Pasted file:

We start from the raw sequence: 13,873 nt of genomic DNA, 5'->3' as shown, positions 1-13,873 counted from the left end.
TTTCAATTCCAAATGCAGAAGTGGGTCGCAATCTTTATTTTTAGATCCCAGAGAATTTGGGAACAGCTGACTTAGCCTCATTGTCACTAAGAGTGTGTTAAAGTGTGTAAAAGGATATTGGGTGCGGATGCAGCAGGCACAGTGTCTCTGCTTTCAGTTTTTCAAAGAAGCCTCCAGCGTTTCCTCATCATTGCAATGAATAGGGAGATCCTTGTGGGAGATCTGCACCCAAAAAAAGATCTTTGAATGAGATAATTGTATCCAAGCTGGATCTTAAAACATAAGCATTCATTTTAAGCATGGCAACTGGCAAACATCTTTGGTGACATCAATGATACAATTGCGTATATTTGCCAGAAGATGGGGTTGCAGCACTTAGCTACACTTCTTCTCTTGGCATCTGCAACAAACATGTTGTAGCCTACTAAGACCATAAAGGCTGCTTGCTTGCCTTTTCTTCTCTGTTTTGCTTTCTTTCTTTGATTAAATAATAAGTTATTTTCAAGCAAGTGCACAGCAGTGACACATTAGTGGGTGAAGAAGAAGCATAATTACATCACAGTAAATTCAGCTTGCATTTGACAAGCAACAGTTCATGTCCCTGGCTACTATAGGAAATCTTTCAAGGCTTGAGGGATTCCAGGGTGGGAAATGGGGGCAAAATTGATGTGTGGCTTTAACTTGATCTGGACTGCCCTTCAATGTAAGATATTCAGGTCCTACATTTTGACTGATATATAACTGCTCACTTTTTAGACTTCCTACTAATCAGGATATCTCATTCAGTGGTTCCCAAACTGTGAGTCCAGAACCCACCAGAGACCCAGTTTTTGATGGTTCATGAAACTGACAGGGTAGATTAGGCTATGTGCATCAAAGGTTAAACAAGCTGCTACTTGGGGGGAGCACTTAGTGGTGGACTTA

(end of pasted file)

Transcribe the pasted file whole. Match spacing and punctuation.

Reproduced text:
We start from the raw sequence: 13,873 nt of genomic DNA, 5'->3' as shown, positions 1-13,873 counted from the left end.
TTTCAATTCCAAATGCAGAAGTGGGTCGCAATCTTTATTTTTAGATCCCAGAGAATTTGGGAACAGCTGACTTAGCCTCATTGTCACTAAGAGTGTGTTAAAGTGTGTAAAAGGATATTGGGTGCGGATGCAGCAGGCACAGTGTCTCTGCTTTCAGTTTTTCAAAGAAGCCTCCAGCGTTTCCTCATCATTGCAATGAATAGGGAGATCCTTGTGGGAGATCTGCACCCAAAAAAAGATCTTTGAATGAGATAATTGTATCCAAGCTGGATCTTAAAACATAAGCATTCATTTTAAGCATGGCAACTGGCAAACATCTTTGGTGACATCAATGATACAATTGCGTATATTTGCCAGAAGATGGGGTTGCAGCACTTAGCTACACTTCTTCTCTTGGCATCTGCAACAAACATGTTGTAGCCTACTAAGACCATAAAGGCTGCTTGCTTGCCTTTTCTTCTCTGTTTTGCTTTCTTTCTTTGATTAAATAATAAGTTATTTTCAAGCAAGTGCACAGCAGTGACACATTAGTGGGTGAAGAAGAAGCATAATTACATCACAGTAAATTCAGCTTGCATTTGACAAGCAACAGTTCATGTCCCTGGCTACTATAGGAAATCTTTCAAGGCTTGAGGGATTCCAGGGTGGGAAATGGGGGCAAAATTGATGTGTGGCTTTAACTTGATCTGGACTGCCCTTCAATGTAAGATATTCAGGTCCTACATTTTGACTGATATATAACTGCTCACTTTTTAGACTTCCTACTAATCAGGATATCTCATTCAGTGGTTCCCAAACTGTGAGTCCAGAACCCACCAGAGACCCAGTTTTTGATGGTTCATGAAACTGACAGGGTAGATTAGGCTATGTGCATCAAAGGTTAAACAAGCTGCTACTTGGGGGGAGCACTTAGTGGTGGACTTA